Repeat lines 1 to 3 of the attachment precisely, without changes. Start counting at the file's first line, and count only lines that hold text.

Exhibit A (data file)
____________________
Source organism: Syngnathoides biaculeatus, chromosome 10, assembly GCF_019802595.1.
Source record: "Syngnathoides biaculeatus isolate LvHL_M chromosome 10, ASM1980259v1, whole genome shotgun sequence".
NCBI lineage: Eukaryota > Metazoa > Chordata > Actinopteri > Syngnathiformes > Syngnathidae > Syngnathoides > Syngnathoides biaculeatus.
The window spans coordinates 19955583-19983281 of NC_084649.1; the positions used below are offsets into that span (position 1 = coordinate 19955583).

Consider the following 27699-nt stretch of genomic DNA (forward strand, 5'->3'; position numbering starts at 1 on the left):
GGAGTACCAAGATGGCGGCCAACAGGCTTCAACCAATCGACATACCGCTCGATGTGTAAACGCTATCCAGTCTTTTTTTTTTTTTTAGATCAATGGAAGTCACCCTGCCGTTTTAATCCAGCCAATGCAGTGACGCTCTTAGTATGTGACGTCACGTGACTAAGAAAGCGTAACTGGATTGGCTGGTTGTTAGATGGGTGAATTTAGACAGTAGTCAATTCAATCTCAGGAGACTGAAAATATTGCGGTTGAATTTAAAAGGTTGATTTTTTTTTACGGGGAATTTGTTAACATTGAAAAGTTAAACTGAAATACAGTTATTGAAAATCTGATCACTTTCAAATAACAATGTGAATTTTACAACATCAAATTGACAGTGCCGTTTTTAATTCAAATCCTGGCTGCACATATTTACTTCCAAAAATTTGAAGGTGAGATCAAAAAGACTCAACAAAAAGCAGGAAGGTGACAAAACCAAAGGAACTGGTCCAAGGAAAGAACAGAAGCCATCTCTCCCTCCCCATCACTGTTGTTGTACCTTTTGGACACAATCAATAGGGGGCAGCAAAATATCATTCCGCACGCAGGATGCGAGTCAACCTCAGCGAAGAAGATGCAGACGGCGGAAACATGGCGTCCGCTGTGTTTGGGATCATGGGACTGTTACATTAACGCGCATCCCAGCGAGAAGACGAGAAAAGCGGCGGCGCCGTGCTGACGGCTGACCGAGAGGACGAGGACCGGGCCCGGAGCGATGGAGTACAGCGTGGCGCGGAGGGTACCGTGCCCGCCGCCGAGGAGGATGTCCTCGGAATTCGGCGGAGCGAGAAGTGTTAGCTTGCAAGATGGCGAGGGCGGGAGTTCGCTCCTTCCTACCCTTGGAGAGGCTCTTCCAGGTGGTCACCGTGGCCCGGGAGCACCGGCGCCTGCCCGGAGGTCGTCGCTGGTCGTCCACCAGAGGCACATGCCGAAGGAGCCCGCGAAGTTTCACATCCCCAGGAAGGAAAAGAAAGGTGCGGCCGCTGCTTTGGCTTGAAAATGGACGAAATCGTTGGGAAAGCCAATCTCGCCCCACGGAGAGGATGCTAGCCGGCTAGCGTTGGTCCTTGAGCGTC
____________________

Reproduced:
Source organism: Syngnathoides biaculeatus, chromosome 10, assembly GCF_019802595.1.
Source record: "Syngnathoides biaculeatus isolate LvHL_M chromosome 10, ASM1980259v1, whole genome shotgun sequence".
NCBI lineage: Eukaryota > Metazoa > Chordata > Actinopteri > Syngnathiformes > Syngnathidae > Syngnathoides > Syngnathoides biaculeatus.